January 19, 2010
When I was sixteen and living in Germany, I sent letters to a former teacher of mine, with poems culled from Cannery Row and any other book I thought of as cool. I was in love, and the poems were strangely explicit, and her responses returned the favor. My parents didn’t ask to read them, nor did they suspect anything. Never fell a photograph from her pages onto my mother’s carpets.
That was then. Yearnings of today might still result in stolen poems, but how much more can the naked body say! A friend of mine in Michigan seems to get plenty of anatomy lessons on his cell phone, and he isn’t shy about sharing. (He’s also not shy about sharing his own anatomy with others, up close and personal). Girls take choice close-ups and send them to – let’s call him Joe. A lot. It’s a game, the girls’ way of stalking him gently, if not subtly. His showing the pictures to others is part of his refusal to give in.
Our culture is over-sexed in image and overly puritan in mind, and that makes for great bigoted drama (can anyone say “Wardrobe Malfunction” with a straight face?). And there’s real drama.
Another friend of mine, let’s call her Anna, found nude pictures which weren’t hers, on her husband’s Blackberry. She was outraged and impressed. His imagination fueled by these pictures, Rich, the husband, plunged into a new relationship that never took off. After this new woman, who had sent him said photos, told Rich to leave her alone, he stalked her by text. And then in person. When he was released from jail, the police kept his Blackberry. Rich moved back in with his wife and kids and they are all on medication.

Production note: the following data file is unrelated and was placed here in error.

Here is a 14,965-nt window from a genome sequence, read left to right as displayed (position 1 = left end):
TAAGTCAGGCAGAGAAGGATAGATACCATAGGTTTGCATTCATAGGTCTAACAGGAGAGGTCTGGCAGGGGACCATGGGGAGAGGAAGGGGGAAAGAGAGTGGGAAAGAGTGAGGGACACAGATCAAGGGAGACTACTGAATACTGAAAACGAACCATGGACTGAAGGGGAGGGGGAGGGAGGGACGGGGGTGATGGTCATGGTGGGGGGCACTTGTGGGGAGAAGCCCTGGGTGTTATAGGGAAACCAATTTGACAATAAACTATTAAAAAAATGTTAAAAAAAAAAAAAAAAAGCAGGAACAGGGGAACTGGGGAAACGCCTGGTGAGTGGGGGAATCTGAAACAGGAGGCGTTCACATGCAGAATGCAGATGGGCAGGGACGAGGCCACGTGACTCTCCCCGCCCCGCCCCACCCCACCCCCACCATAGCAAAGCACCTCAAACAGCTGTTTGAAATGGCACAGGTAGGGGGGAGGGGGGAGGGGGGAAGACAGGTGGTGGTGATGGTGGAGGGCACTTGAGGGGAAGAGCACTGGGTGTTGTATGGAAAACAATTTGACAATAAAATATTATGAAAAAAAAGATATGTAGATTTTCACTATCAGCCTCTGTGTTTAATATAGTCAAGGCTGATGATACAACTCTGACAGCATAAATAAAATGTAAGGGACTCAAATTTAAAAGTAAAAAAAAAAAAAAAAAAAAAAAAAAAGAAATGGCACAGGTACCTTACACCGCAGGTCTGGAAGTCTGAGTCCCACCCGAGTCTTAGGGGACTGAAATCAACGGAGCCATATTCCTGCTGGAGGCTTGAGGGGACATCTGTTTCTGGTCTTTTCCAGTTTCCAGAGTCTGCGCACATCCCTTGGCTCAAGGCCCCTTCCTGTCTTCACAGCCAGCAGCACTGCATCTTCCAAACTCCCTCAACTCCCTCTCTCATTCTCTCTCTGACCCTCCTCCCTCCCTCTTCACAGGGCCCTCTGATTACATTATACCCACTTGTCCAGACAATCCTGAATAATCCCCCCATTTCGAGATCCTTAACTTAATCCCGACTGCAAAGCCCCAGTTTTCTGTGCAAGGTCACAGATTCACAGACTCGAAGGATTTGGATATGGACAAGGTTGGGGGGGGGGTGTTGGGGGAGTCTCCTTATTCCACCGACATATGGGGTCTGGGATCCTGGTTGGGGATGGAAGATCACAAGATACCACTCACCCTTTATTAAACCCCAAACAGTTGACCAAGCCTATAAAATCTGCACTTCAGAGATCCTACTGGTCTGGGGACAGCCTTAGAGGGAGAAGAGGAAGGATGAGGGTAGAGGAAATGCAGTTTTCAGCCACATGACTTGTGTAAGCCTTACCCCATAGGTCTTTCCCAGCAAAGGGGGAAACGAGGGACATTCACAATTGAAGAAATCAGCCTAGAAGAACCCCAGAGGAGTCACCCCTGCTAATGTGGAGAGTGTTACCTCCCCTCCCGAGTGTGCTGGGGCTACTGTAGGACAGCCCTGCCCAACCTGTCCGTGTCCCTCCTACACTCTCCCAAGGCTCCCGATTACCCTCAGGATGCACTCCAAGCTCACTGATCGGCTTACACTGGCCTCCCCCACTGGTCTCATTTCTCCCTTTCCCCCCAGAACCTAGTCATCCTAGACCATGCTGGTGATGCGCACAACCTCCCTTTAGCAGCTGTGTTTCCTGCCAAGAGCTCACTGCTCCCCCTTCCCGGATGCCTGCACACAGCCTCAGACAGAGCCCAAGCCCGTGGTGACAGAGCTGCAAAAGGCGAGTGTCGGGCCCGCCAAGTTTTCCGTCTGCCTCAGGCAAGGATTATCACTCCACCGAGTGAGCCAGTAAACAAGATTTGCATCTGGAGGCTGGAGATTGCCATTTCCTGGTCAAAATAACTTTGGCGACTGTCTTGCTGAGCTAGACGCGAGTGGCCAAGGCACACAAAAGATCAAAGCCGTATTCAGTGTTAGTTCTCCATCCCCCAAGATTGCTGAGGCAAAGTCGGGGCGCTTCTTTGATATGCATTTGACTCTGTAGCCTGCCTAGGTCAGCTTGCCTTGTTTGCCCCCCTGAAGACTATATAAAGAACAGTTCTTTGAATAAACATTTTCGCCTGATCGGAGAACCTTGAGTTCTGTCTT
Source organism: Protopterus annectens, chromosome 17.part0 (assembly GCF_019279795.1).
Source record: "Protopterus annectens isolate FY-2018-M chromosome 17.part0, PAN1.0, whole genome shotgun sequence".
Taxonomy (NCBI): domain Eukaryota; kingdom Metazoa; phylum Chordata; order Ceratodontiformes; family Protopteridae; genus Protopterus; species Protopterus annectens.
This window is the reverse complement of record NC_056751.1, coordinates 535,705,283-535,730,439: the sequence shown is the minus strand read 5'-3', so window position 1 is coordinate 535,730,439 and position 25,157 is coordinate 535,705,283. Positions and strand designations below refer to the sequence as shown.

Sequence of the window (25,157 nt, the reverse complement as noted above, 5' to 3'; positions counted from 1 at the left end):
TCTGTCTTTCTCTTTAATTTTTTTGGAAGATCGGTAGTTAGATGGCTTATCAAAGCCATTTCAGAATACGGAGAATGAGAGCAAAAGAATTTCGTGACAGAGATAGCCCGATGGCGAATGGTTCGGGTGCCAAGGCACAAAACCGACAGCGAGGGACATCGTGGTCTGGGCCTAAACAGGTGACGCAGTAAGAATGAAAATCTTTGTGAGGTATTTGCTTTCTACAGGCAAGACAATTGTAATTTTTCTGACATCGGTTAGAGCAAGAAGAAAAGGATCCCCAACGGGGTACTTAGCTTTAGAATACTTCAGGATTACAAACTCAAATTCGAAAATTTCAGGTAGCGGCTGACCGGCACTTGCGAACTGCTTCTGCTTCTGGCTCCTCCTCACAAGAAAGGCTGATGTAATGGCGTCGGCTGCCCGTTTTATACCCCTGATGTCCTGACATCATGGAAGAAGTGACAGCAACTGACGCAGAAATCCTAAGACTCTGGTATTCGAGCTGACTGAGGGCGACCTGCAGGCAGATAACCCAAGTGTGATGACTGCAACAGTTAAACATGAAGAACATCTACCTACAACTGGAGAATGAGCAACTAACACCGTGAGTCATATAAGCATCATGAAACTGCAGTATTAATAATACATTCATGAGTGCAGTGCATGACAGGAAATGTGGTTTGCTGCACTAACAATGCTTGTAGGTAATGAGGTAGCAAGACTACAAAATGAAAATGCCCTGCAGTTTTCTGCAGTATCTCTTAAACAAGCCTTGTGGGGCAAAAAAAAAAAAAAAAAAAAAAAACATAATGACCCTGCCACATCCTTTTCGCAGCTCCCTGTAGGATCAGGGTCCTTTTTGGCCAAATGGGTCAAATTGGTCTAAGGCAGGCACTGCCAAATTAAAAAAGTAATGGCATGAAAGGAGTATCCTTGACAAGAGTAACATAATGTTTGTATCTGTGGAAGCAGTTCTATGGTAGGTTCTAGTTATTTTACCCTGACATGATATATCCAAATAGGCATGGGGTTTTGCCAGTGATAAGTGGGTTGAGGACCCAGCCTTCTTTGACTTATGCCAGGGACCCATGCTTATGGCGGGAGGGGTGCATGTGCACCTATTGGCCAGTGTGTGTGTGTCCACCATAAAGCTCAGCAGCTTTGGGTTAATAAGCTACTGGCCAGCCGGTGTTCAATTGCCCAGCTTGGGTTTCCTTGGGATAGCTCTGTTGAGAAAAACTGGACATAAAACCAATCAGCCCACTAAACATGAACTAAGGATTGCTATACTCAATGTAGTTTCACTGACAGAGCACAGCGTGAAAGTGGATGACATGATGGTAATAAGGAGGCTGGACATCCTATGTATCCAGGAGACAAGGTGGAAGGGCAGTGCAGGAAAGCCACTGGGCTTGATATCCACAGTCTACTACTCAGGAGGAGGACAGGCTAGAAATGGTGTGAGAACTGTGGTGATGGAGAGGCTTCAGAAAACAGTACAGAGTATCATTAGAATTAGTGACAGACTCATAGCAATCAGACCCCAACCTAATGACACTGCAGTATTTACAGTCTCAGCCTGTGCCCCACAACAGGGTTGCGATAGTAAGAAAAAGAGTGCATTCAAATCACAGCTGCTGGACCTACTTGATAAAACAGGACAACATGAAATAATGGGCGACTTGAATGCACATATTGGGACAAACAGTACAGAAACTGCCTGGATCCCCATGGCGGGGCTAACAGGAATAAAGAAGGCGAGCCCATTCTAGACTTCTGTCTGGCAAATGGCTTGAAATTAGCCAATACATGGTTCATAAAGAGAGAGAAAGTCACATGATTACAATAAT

I don’t think that sexting is particularly lewd or harmful (when not sent into somewhat still-intact marriages), however we do live in times when sex videos of stars and wannabes go YouTube, people peek through motel-room doors and post your private parts right where Mommy and Daddy can see them, plus all your fellow students, your students, lovers, soon-to-be-outraged exes, and the university administration looking into hiring you.
And now, some states (including Florida) have decided to crack down on sexting among minors. They’ve concluded that it’s best to punish both sender and receiver with jail time if they’re underage.
Which makes great sense. A Nigerian lottery king sends you a notification that you just have to wire him a small fee of $3,000 to redeem your winnings, and you get busted for it. Osama bin Laden sends you a letter bomb and you get thrown in jail. I’ll send you flowers, roses and chocolates and press my face against your night window, and then we’ll spend our vacation together in prison.
Sure, it’s not a good idea to sext. After all, nudie pictures do get shown around, and can conveniently be fed into the computer, the web, and everybody’s home. But is it criminal? When I was in high school and our class went on a camping trip in some woods outside of town, not even our teacher went to jail for presiding over the rampant exchange of bodily fluids that followed the campfire singing. What was he to do? Shackle us to the tent poles? Not even that would have stopped us.
In the end, the whole sexting debate is similar to the one about guns and violence. Sure, guns don’t kill people, people do. But hand out guns indiscriminately and people will get shot. If you don’t want your teen to send or receive sexts, if you don’t to receive pictures of wieners and valleys – don’t buy smart phones. Buy dumb phones. They are still on the market and are preferred by professionals who go to court a lot, or work in facilities where industrial espionage is an issue. Dumb phones are the smart choice. Strip clubs allow them too.